Renee Fleming mentions something that is very striking in these earlier recordings, the impression that this is all happening "seemingly without any effort whatsoever."

The highlight for me is the discussion -- followed by several long excerpts -- is his performance as Riccardo in Ballo in Maschera.

One of the most poignant aspects of the program is the way that everyone uses the present tense to discuss Pavarotti and his art. "He is." "He sings." Thanks to recordings, I suppose that this actually is the case.

He is. He sings.

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The tribute Bart mentioned will be broadcast on Swedish TV on Sunday if I understood the commentator correctly. What a wonderful thing to keep and cherish on DVD.

And thank you so much, Farrell Fan for sharing your lovely memories with us.

Mashinka, you are so right. This year we have lost so many truly great artists - I am also thinking of Bergman and Antonioni.

As it happened, one of The Three Tenors guested Sweden yesterday. Jose Carreras appeared for one performance only - unfortunately I was unable to attend, but I saw an interview with him on TV. He appeared to be absolutely devastated.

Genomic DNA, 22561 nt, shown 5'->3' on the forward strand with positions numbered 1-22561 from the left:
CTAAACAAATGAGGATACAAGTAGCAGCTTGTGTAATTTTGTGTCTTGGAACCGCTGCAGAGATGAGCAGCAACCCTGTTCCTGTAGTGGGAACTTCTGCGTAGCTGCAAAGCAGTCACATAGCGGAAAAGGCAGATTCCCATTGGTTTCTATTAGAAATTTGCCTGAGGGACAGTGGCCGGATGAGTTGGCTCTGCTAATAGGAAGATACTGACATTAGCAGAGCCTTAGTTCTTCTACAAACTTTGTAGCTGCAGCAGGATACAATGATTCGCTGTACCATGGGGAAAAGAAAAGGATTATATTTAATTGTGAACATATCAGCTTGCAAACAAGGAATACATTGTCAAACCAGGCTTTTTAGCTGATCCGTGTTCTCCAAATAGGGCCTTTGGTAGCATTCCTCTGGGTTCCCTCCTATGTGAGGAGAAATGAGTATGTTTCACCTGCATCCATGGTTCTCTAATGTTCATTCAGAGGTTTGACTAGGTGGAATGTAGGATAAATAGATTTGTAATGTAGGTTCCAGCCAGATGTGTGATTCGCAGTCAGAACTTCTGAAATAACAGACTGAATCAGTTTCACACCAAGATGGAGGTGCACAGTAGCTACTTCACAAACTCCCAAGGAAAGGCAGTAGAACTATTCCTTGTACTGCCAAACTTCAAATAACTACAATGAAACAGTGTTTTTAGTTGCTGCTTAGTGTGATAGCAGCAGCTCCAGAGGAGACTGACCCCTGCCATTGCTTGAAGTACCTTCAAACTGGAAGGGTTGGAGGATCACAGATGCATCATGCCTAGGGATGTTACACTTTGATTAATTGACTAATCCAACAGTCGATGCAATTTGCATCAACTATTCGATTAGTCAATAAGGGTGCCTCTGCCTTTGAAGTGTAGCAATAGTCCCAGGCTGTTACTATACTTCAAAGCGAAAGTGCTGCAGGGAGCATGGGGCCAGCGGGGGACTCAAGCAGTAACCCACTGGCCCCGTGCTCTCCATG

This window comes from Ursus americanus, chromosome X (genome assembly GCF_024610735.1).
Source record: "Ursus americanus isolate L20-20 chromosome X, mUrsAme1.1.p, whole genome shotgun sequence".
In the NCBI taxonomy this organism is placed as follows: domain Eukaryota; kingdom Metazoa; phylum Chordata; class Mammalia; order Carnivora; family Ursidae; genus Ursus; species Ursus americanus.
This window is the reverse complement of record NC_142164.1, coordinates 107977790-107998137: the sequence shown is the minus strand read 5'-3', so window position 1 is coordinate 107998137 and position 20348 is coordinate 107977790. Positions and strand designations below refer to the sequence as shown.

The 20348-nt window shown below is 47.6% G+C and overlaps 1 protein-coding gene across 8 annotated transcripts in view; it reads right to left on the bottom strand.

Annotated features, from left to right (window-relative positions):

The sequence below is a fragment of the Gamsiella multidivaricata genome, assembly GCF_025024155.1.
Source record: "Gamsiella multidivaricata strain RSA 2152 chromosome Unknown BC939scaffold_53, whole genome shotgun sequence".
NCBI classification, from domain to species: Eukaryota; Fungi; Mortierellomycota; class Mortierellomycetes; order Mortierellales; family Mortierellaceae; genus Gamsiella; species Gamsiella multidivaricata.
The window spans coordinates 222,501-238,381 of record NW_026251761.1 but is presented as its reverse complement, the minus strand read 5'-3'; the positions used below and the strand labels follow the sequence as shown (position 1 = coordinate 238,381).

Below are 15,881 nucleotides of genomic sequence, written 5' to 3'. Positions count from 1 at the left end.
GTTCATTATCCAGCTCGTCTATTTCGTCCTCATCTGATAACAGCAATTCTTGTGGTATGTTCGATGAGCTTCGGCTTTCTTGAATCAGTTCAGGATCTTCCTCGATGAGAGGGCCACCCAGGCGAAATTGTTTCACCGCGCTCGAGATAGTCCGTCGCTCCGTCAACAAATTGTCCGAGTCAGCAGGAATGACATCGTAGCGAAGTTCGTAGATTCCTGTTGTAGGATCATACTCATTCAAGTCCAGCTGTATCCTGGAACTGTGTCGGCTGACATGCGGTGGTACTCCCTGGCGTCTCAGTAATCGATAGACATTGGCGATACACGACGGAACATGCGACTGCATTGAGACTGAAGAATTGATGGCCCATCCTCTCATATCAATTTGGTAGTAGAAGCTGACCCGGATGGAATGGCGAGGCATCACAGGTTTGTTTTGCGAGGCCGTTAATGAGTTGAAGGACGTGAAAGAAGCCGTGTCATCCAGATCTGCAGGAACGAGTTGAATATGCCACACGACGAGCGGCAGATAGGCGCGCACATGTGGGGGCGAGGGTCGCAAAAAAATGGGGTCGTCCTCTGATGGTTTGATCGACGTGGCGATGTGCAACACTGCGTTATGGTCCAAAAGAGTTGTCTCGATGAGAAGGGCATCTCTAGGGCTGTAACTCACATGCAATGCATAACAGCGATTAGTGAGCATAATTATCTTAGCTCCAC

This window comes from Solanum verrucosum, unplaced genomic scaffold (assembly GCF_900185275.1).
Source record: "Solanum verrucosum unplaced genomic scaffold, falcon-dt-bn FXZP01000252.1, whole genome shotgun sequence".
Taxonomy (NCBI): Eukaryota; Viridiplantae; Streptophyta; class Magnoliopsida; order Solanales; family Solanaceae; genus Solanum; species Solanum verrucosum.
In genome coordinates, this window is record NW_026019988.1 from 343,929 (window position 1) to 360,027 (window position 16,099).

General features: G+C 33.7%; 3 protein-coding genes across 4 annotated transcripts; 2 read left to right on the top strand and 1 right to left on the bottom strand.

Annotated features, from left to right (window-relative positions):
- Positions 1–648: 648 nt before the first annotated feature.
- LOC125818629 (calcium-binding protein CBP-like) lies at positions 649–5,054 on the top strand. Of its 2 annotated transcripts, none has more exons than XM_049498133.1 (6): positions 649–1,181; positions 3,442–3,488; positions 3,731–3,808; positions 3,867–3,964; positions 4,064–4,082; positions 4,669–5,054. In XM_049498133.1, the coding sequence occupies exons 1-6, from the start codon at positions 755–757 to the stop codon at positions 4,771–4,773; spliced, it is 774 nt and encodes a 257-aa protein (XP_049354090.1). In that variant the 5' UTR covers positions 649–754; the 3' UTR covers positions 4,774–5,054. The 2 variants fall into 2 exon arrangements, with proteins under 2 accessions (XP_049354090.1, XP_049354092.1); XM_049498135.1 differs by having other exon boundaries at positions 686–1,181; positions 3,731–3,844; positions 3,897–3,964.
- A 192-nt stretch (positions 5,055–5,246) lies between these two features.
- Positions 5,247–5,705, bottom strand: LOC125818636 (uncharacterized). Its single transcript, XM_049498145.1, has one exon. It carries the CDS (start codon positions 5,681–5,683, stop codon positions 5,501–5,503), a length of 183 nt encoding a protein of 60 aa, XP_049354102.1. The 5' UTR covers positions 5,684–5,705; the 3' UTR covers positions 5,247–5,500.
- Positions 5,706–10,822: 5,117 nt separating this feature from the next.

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The tribute Bart mentioned will be broadcast on Swedish TV on Sunday if I understood the commentator correctly. What a wonderful thing to keep and cherish on DVD.
Pamela, the program I referred to is a radio program, which allowed full-aria recordings.

I hope you'll report on your responses to the presentation on Swedish tv. Perhaps this is something that will also play here. ... eventually. :thanks: